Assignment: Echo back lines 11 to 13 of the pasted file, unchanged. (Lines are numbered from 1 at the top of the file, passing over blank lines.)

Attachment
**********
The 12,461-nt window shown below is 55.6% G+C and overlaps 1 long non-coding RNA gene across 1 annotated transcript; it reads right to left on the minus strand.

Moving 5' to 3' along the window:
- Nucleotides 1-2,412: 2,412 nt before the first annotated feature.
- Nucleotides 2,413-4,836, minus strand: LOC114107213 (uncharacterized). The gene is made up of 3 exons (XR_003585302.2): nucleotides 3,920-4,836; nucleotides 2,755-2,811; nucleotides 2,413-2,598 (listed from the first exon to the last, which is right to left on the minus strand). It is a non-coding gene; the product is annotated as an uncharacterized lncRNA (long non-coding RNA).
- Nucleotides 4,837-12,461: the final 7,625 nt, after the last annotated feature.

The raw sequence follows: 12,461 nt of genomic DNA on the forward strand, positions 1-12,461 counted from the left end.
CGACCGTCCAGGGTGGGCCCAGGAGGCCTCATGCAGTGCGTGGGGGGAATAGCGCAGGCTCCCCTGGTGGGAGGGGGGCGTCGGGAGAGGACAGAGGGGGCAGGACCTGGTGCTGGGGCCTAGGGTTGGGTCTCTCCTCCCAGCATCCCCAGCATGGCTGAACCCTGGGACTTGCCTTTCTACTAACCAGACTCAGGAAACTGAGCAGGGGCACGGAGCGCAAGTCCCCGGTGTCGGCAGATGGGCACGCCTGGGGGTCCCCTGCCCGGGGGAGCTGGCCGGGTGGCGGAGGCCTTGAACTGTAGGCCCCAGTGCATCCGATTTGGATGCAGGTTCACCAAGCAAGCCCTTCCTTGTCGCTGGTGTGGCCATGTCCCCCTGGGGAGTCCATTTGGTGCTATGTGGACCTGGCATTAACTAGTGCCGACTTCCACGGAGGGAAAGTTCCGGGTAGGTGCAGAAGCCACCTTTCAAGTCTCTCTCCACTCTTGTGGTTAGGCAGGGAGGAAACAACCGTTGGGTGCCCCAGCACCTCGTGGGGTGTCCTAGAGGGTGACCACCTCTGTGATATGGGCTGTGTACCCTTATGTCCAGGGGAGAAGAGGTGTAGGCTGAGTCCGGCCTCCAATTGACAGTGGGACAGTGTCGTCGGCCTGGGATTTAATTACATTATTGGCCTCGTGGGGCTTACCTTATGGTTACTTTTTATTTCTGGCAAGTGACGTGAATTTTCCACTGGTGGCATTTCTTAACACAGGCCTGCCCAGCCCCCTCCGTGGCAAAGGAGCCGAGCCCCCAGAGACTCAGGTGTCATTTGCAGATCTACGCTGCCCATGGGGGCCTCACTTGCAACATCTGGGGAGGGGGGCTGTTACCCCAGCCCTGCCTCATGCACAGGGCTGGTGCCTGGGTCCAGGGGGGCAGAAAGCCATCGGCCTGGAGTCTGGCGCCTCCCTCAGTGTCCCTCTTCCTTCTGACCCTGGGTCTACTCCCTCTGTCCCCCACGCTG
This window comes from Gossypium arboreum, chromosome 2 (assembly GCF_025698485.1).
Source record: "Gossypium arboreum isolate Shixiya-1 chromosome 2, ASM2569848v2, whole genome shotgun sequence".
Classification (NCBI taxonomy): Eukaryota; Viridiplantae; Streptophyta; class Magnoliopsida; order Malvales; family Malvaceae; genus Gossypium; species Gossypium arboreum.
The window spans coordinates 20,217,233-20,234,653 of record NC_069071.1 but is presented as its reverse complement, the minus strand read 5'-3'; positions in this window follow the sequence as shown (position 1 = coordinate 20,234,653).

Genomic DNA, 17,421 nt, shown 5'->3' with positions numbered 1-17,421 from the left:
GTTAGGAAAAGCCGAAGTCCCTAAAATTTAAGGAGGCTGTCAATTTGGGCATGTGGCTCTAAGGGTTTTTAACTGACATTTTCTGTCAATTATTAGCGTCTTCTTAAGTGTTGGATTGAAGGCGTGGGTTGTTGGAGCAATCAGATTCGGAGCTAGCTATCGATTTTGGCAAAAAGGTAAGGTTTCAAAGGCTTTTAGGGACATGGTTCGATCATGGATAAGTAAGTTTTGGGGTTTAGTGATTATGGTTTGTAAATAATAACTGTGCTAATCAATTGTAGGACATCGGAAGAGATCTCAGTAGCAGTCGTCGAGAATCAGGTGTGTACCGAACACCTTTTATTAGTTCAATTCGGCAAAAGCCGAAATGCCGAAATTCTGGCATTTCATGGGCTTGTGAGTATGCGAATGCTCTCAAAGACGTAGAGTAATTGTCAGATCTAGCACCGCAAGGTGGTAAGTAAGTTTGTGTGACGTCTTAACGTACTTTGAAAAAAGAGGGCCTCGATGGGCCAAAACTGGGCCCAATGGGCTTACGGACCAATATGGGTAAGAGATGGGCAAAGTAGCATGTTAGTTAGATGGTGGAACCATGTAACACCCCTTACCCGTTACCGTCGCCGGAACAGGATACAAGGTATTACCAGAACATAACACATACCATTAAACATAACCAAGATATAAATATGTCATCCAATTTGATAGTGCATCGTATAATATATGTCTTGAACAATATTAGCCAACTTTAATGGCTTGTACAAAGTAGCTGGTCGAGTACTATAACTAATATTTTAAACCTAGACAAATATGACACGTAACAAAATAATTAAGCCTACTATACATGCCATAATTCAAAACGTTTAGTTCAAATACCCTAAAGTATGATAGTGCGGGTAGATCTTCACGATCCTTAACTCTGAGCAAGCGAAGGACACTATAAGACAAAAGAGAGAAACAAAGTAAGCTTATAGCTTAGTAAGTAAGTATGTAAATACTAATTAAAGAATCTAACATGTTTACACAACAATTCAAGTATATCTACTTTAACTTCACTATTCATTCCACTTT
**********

The window spans coordinates 20,217,233-20,234,653 of record NC_069071.1 but is presented as its reverse complement, the minus strand read 5'-3'; positions in this window follow the sequence as shown (position 1 = coordinate 20,234,653).

Genomic DNA, 17,421 nt, shown 5'->3' with positions numbered 1-17,421 from the left:
GTTAGGAAAAGCCGAAGTCCCTAAAATTTAAGGAGGCTGTCAATTTGGGCATGTGGCTCTAAGGGTTTTTAACTGACATTTTCTGTCAATTATTAGCGTCTTCTTAAGTGTTGGATTGAAGGCGTGGGTTGTTGGAGCAATCAGATTCGGAGCTAGCTATCGATTTTGGCAAAAAGGTAAGGTTTCAAAGGCTTTTAGGGACATGGTTCGATCATGGATAAGTAAGTTTTGGGGTTTAGTGATTATGGTTTGTAAATAATAACTGTGCTAATCAATTGTAGGACATCGGAAGAGATCTCAGTAGCAGTCGTCGAGAATCAGGTGTGTACCGAACACCTTTTATTAGTTCAATTCGGCAAAAGCCGAAATGCCGAAATTCTGGCATTTCATGGGCTTGTGAGTATGCGAATGCTCTCAAAGACGTAGAGTAATTGTCAGATCTAGCACCGCAAGGTGGTAAGTAAGTTTGTGTGACGTCTTAACGTACTTTGAAAAAAGAGGGCCTCGATGGGCCAAAACTGGGCCCAATGGGCTTACGGACCAATATGGGTAAGAGATGGGCAAAGTAGCATGTTAGTTAGATGGTGGAACCATGTAACACCCCTTACCCGTTACCGTCGCCGGAACAGGATACAAGGTATTACCAGAACATAACACATACCATTAAACATAACCAAGATATAAATATGTCATCCAATTTGATAGTGCATCGTATAATATATGTCTTGAACAATATTAGCCAACTTTAATGGCTTGTACAAAGTAGCTGGTCGAGTACTATAACTAATATTTTAAACCTAGACAAATATGACACGTAACAAAATAATTAAGCCTACTATACATGCCATAATTCAAAACGTTTAGTTCAAATACCCTAAAGTATGATAGTGCGGGTAGATCTTCACGATCCTTAACTCTGAGCAAGCGAAGGACACTATAAGACAAAAGAGAGAAACAAAGTAAGCTTATAGCTTAGTAAGTAAGTATGTAAATACTAATTAAAGAATCTAACATGTTTACACAACAATTCAAGTATATCTACTTTAACTTCACTATTCATTCCACTTT